By the middle of the 14th century the customs established by the guilds of the City of London had influenced the guilds in many provincial towns. By the end of the 14th century a number of the most prominent guilds in London and in the provinces, such as the Drapers, the Fishmongers, the Goldsmiths, and the Vintners of London, and the Weavers of Lincoln and Barbers of Shrewsbury had received royal charters by which the King granted them special powers. It has been suggested that these guilds obtained royal charters from Edward III under a smoke screen that they were providing relief for the poor, when in fact they were protecting their control over their respective trades. Already in 1423 there were 111 trade and craft guilds in London. Yet, by 1531, little more than one hundred years later, there were only 60 of these left, of which less than half were incorporated.” [Hoffman 2006]
It is important not to overly view Guilds through the lens of business however – as above even the “business” ones had a strong social and welfare side (the latter has been totally lost in the modern “hire and fire” culture). As we shall see with the earliest English companies – Chartered Companies – they were structures which could be put to many uses:
“Social guilds existed to build bridges, as at Stamford; to repair walls and bridges, as at Worcester; to found schools, as at Basingstoke; or to help those who had encountered great misfortune, as at Ludlow. The Guild of Garlekhith, founded in 1375 … was one of more than 60 religious guilds established within the City of London before the end of the 14th century, and this particular guild afforded weekly help to all members of seven years’ standing, in old age and in sickness. Some guilds, which originally had only religious objectives, eventually became the ruling body of the town, as was the case in Litchfield, Norwich, Stratford-on-Avon and Wisbech.” [Hoffman 2006]
The governance is highly noteworthy for our tale in particular the slow formalisation of the “ruling council” at the top of the Guild, a process which has continued evolving over the centuries of the Company:
“Assemblies of the guild’s members enjoyed some legislative powers, but the control of guild policy lay in the hands of a few officials and a council of advisers or assistants.“ [Britannica]
Progress up a guild was a strictly enforced scheme of at first apprenticeship (five to nine years), thence journeymen (who could work for any master and were paid wages) and, once the journeyman had show evidence of his competence (his “masterpiece”) he joined the select group of masters. Entry to a guild was strictly controlled and getting your son in could cost a substantial amount or not even be possible if the guild only admitted relatives of masters. The guild regulated its members and imposed fines on members who violated the guilds rules and regulations.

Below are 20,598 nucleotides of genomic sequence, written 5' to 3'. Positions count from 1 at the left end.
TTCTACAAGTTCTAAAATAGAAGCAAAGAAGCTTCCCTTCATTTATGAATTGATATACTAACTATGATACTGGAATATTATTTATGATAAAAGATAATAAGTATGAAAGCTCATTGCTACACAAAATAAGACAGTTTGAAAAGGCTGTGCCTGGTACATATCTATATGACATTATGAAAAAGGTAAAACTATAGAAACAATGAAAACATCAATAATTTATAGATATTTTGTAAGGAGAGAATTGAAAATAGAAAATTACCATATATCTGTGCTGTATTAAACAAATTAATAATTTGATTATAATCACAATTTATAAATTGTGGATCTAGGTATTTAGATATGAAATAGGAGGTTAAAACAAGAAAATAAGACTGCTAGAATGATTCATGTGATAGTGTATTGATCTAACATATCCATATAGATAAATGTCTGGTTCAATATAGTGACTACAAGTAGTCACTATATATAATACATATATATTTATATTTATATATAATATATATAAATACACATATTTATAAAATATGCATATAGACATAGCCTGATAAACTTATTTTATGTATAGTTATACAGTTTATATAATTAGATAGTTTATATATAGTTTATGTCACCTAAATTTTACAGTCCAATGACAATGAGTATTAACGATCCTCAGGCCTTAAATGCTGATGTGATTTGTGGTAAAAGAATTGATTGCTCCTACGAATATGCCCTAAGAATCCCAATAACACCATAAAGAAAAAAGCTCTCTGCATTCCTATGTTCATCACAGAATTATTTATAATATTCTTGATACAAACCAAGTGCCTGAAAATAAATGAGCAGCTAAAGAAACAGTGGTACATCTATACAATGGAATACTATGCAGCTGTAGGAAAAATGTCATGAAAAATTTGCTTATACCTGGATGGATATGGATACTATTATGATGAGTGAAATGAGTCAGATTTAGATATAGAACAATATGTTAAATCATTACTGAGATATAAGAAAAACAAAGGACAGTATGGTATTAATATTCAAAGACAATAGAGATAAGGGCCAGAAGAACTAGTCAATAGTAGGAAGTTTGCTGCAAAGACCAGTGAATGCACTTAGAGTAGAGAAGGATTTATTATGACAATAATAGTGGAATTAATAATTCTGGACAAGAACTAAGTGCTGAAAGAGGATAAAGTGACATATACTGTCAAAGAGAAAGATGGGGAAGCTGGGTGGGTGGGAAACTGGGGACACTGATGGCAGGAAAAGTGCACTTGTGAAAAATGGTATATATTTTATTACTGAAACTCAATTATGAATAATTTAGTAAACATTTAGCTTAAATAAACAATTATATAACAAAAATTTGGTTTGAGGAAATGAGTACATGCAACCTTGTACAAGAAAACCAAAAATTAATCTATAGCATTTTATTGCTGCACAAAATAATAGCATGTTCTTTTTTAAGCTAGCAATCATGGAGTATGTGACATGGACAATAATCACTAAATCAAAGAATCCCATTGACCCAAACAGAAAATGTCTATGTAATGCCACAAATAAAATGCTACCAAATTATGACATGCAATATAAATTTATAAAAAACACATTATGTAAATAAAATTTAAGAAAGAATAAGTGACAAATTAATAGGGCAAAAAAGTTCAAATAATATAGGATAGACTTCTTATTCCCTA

Over time Guilds came to dominate town councils as in the 12th and 13th centuries many towns became self-governing. As such they were well placed to influence the economic activity, and control thereof of those towns.
This is a good early example of the process of “political capture” which we see to this day, most notably with the influence of Wall Street on the US government. For example in the last twenty odd years three US Treasury Secretaries – Rubin, Paulson and Mnuchin – all hailed from one Wall Street firm (Goldman Sachs). Furthermore Rubin presided over the ending of Glass-Steagel (a policy desired by the Investment banks) and Paulson over the great financial crisis of 2008 and subsequent policy.
One is once again reminded of Old Assyria where the merchants were kept at arms length from the rulers lest they overly influence them. Interestingly this still obtains – in the UK the City is in one place and Westminster and in the US FS is in New York and the “politicians” in Washington. Maybe arms have got longer as these days “arms length” doesn’t seem to cut it any more to prevent certain groups of merchants hijacking the State Governance process for their benefit – money and power always being close bedfellows in human societies.
Hoffman 2006 “The Rise And Decline Of Guilds With Particular Reference To The Guilds Of Tylers And Bricklayers In Great Britain And Ireland”